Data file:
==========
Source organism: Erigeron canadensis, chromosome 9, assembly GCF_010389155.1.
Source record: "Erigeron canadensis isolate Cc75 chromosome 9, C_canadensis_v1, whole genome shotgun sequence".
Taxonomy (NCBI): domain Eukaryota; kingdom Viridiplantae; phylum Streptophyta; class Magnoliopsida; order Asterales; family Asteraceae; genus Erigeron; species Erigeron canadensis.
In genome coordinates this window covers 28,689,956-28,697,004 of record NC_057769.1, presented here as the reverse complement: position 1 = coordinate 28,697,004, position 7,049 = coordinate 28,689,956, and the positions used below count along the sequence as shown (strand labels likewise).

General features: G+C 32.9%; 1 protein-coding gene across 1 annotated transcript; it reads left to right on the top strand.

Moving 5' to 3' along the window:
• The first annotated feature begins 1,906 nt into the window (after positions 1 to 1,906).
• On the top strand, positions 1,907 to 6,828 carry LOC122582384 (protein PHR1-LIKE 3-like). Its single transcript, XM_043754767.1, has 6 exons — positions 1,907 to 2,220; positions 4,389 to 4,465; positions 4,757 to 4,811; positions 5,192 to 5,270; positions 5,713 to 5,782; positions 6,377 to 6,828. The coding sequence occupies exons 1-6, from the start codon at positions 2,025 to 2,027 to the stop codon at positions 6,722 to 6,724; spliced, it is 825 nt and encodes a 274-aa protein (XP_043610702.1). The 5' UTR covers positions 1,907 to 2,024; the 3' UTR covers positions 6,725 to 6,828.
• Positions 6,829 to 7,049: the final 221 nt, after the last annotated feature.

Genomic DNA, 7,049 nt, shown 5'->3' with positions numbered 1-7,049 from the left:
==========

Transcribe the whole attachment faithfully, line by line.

Source organism: Erigeron canadensis, chromosome 9, assembly GCF_010389155.1.
Source record: "Erigeron canadensis isolate Cc75 chromosome 9, C_canadensis_v1, whole genome shotgun sequence".
Taxonomy (NCBI): domain Eukaryota; kingdom Viridiplantae; phylum Streptophyta; class Magnoliopsida; order Asterales; family Asteraceae; genus Erigeron; species Erigeron canadensis.
In genome coordinates this window covers 28,689,956-28,697,004 of record NC_057769.1, presented here as the reverse complement: position 1 = coordinate 28,697,004, position 7,049 = coordinate 28,689,956, and the positions used below count along the sequence as shown (strand labels likewise).

General features: G+C 32.9%; 1 protein-coding gene across 1 annotated transcript; it reads left to right on the top strand.

Moving 5' to 3' along the window:
• The first annotated feature begins 1,906 nt into the window (after positions 1 to 1,906).
• On the top strand, positions 1,907 to 6,828 carry LOC122582384 (protein PHR1-LIKE 3-like). Its single transcript, XM_043754767.1, has 6 exons — positions 1,907 to 2,220; positions 4,389 to 4,465; positions 4,757 to 4,811; positions 5,192 to 5,270; positions 5,713 to 5,782; positions 6,377 to 6,828. The coding sequence occupies exons 1-6, from the start codon at positions 2,025 to 2,027 to the stop codon at positions 6,722 to 6,724; spliced, it is 825 nt and encodes a 274-aa protein (XP_043610702.1). The 5' UTR covers positions 1,907 to 2,024; the 3' UTR covers positions 6,725 to 6,828.
• Positions 6,829 to 7,049: the final 221 nt, after the last annotated feature.

Genomic DNA, 7,049 nt, shown 5'->3' with positions numbered 1-7,049 from the left: